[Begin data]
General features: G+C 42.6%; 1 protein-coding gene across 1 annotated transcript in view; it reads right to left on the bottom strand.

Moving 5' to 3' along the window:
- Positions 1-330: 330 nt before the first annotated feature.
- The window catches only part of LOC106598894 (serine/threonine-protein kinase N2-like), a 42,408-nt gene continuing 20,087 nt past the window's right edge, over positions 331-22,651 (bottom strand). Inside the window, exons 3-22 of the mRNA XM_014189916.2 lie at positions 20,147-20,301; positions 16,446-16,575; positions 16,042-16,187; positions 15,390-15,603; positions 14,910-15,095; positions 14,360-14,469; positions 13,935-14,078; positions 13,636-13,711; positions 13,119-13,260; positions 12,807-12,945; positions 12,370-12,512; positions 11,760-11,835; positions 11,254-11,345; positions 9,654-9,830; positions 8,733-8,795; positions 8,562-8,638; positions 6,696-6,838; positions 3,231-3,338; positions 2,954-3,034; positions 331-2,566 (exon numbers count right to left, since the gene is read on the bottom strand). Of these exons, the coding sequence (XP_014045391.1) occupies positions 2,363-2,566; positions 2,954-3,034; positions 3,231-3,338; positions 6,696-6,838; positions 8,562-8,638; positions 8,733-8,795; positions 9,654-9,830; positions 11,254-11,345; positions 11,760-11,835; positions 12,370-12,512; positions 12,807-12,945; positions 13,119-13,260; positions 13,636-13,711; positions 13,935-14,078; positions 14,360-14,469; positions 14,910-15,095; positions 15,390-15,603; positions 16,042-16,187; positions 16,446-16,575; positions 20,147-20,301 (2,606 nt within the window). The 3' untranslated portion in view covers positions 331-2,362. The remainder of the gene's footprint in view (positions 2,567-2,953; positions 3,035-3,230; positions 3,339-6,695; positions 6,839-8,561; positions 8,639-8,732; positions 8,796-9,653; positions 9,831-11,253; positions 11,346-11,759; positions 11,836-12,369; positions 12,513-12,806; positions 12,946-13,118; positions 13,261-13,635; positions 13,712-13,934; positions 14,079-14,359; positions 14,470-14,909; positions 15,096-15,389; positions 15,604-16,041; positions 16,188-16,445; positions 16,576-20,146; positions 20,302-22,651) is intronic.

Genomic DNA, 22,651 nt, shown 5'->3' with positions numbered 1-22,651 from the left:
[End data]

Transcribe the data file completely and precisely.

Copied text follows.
General features: G+C 42.6%; 1 protein-coding gene across 1 annotated transcript in view; it reads right to left on the bottom strand.

Moving 5' to 3' along the window:
- Positions 1-330: 330 nt before the first annotated feature.
- The window catches only part of LOC106598894 (serine/threonine-protein kinase N2-like), a 42,408-nt gene continuing 20,087 nt past the window's right edge, over positions 331-22,651 (bottom strand). Inside the window, exons 3-22 of the mRNA XM_014189916.2 lie at positions 20,147-20,301; positions 16,446-16,575; positions 16,042-16,187; positions 15,390-15,603; positions 14,910-15,095; positions 14,360-14,469; positions 13,935-14,078; positions 13,636-13,711; positions 13,119-13,260; positions 12,807-12,945; positions 12,370-12,512; positions 11,760-11,835; positions 11,254-11,345; positions 9,654-9,830; positions 8,733-8,795; positions 8,562-8,638; positions 6,696-6,838; positions 3,231-3,338; positions 2,954-3,034; positions 331-2,566 (exon numbers count right to left, since the gene is read on the bottom strand). Of these exons, the coding sequence (XP_014045391.1) occupies positions 2,363-2,566; positions 2,954-3,034; positions 3,231-3,338; positions 6,696-6,838; positions 8,562-8,638; positions 8,733-8,795; positions 9,654-9,830; positions 11,254-11,345; positions 11,760-11,835; positions 12,370-12,512; positions 12,807-12,945; positions 13,119-13,260; positions 13,636-13,711; positions 13,935-14,078; positions 14,360-14,469; positions 14,910-15,095; positions 15,390-15,603; positions 16,042-16,187; positions 16,446-16,575; positions 20,147-20,301 (2,606 nt within the window). The 3' untranslated portion in view covers positions 331-2,362. The remainder of the gene's footprint in view (positions 2,567-2,953; positions 3,035-3,230; positions 3,339-6,695; positions 6,839-8,561; positions 8,639-8,732; positions 8,796-9,653; positions 9,831-11,253; positions 11,346-11,759; positions 11,836-12,369; positions 12,513-12,806; positions 12,946-13,118; positions 13,261-13,635; positions 13,712-13,934; positions 14,079-14,359; positions 14,470-14,909; positions 15,096-15,389; positions 15,604-16,041; positions 16,188-16,445; positions 16,576-20,146; positions 20,302-22,651) is intronic.

Genomic DNA, 22,651 nt, shown 5'->3' with positions numbered 1-22,651 from the left: